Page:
Show and Tell Hawai'i

Remembering Liz Taylor, and her violet eyes

March 23rd, 2011

Violet eyes. Twinkly, bright purple eyes.
That’s the lasting memory I have of Elizabeth Taylor, the iconic Hollywood actress, who died today of congestive heart failure at Cedars-Sinai Hospital in Los Angeles. She was 79.
I saw those incandescent, sparkling eyes in person when Taylor starred on Broadway in a 1981 revival of “The Little Foxes,” the Lillian Hellman drama, a role that earned her a Tony nomination for Best Actress in a play. She didn’t win, but she won in my heart.
The play was performed at the Martin Beck Theatre, which became a mecca for her Hollywood pals, who flocked to see her.
For 123 performances, she was a magnet on the Great White Way!
Take the night I was there; I arrived early, sat in orchestra perhaps six or seven rows from the stage, and was able to witness a Broadway Event. First Hollywood couple to stroll into the row: actress Jane Powell (star of such films as “Royal Wedding” and “Seven Brides for Seven Brothers,” and a bridesmaid for Taylor’s first marriage) and her husband, who took the pair of seats to the left of my wife and me; a few minutes later, who should traipse in, quickly attracting folks with pens to get their Playbill signed, but actor Robert Wagner and his actress wife, Natalie Wood, who claimed the seats to my immediate right.
Imagine how exciting it was, to be in the midst of such luminaries.
I knew that Powell and the Wagners were pals with Taylor; I worked up courage to tell Wagner, “You must be accustomed to this (autograph seekers),” as he signed a Playbill of a fan. By then, spectators in the balcony recognized the celebs in orchestra, and politely turned and waved to the fans above. (This was several years after he starred in TV’s “It Takes a Thief,” and three years into what would be a six-year run in “Hart to Hart”).
To see Liz Taylor, the quintessential queen of the silver screen, made “The Little Foxes” a phenom. To be among her dear pals made it one of the moments I shall cherish forever.
Oh yeah; after a standing ovation, the Hollywood couples went backstage to Taylor’s dressing room, as we ventured to a late dinner to relive the memory of seeing Taylor.
And, of course, talk about her remarkable violet eyes.

5 Responses to “Remembering Liz Taylor, and her violet eyes”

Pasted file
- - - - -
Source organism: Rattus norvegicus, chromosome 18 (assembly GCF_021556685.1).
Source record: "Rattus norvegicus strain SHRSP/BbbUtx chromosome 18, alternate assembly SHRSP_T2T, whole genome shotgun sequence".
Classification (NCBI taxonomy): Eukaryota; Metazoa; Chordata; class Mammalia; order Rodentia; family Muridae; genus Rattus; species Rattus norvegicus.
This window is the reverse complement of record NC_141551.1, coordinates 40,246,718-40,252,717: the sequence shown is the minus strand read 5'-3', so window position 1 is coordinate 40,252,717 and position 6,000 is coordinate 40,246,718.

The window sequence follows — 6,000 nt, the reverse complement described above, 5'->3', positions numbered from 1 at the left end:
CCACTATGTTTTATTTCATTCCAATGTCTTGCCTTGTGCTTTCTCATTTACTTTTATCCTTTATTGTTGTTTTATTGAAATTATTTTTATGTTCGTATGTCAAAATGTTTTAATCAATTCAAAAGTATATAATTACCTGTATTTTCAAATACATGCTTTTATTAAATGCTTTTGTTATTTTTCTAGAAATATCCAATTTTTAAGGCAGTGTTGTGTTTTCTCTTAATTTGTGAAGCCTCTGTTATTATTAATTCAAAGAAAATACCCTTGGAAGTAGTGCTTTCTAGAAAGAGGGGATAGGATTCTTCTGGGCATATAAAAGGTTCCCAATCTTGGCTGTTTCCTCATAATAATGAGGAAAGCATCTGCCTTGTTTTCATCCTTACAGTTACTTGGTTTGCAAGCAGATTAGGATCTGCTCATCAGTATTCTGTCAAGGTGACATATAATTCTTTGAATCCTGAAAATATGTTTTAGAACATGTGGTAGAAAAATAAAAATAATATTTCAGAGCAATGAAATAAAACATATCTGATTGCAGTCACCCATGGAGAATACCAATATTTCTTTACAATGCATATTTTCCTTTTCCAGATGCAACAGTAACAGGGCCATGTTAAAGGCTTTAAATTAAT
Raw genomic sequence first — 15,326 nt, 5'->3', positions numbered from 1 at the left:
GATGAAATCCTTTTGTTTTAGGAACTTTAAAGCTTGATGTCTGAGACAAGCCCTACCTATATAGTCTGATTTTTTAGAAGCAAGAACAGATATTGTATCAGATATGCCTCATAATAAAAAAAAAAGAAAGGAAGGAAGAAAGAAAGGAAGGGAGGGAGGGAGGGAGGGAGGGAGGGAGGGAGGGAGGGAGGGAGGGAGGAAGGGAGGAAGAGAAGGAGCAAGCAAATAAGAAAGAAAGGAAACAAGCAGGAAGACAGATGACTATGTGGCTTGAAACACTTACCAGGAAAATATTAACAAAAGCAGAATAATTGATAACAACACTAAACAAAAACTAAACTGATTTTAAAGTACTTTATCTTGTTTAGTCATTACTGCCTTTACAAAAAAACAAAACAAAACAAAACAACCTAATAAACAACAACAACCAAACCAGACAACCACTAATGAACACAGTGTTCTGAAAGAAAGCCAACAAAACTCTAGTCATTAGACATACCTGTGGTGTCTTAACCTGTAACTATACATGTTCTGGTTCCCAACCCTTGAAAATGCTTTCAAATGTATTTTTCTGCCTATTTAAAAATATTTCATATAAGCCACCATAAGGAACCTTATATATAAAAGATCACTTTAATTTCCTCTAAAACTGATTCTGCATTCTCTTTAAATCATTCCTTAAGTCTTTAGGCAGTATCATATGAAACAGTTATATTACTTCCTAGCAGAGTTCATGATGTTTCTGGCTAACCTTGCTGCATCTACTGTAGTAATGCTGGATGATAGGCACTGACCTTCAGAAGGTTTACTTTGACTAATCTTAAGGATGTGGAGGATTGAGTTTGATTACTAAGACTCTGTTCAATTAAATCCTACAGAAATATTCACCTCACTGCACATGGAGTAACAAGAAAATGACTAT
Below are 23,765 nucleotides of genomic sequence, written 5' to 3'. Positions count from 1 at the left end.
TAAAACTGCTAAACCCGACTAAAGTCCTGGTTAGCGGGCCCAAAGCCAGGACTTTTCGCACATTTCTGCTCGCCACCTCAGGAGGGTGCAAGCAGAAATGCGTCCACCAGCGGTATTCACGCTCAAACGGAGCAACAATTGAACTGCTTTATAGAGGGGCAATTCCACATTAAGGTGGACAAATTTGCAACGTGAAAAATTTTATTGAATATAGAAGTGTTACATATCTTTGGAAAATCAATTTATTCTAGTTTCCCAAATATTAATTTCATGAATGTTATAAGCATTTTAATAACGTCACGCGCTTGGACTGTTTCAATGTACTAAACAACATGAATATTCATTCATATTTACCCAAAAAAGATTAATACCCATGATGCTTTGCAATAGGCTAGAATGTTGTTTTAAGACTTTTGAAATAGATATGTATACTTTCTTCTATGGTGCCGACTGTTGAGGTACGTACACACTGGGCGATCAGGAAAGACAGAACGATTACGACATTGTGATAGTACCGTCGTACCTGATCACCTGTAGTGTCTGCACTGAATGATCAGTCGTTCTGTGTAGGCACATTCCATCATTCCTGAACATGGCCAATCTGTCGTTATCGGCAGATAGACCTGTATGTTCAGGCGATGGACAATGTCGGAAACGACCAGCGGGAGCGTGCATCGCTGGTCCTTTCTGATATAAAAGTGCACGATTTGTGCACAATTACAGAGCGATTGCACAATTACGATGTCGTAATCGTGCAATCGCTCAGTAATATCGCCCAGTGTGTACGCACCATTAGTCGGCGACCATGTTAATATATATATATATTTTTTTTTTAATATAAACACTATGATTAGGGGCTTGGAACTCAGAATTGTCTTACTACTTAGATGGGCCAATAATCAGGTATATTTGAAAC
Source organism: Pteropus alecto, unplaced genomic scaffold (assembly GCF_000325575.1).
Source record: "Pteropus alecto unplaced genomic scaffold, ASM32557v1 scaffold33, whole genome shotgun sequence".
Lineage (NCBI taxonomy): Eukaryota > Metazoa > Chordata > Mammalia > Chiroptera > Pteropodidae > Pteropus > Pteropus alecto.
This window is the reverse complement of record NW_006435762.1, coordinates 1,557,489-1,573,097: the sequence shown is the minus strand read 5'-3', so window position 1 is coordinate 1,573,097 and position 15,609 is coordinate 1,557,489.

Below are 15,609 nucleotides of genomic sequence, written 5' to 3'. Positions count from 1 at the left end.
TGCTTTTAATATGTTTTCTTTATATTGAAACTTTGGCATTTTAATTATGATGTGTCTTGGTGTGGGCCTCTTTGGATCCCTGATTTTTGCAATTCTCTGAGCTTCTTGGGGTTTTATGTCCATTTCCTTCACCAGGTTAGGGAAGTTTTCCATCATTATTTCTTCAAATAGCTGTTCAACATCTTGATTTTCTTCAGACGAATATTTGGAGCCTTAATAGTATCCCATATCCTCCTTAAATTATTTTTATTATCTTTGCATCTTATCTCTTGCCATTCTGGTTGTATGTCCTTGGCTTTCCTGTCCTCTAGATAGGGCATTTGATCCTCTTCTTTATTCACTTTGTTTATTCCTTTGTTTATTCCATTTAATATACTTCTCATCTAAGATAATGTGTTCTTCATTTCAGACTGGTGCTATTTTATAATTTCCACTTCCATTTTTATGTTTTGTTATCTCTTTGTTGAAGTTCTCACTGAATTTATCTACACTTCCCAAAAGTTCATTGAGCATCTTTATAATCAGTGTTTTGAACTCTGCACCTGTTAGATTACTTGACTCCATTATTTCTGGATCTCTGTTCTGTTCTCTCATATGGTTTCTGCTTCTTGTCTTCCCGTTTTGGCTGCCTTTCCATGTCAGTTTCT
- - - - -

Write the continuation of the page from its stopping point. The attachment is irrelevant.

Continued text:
1. Issac Maez:

    I can't believe Elisabeth Taylor is dead. It's very sad day not only for her fans but every movie fans also. She was one of greatest actress of all times. RIP Dear Elisabeth.

  2. AJ McWhorter:

    Burton and Taylor would visit the islands periodically, sometimes to see Liz's brother Howard who lived on Kauai.

  3. tuppar:

    Elizabeth Taylor has been around since I was a child, we all grew up with her. She had divorces, failed marriages, bad health starting from her fall when she was 12 in National Velvet, and broke her back 5 times. She suffered from scoliosis , in later years (wheelchair), and was in constant neckpain. Through it all she was a great mother, humanitarian, and was able to laugh at herself. She was also one of the most beautiful woman ever (violet eyes & double row of eyelashes).

  4. steam:

    RIP Elizabeth Taylor. Would like anyone great inside ecstasy

  5. buy silver:

    s eyes what color were they again? Elizabeth Taylor bewitched Hollywood with her violet eyes then held millions captivated for decades with her sheer screen power and the news-making swings of her outsize personal life. - Liz had radioactive charisma centered by those violet eyes which as a friend notes look violet even in black and white. - Her films werent the point... own generation felt an almost parental concern in reading about her .later travails. - ...Taylor stunned the world with her girlish beauty as a child actress in National Velvet -- who had ever even seen or even imagined violet eyes? - Elizabeth Taylor was the last of the Hollywood greats and a fantastically charming woman.

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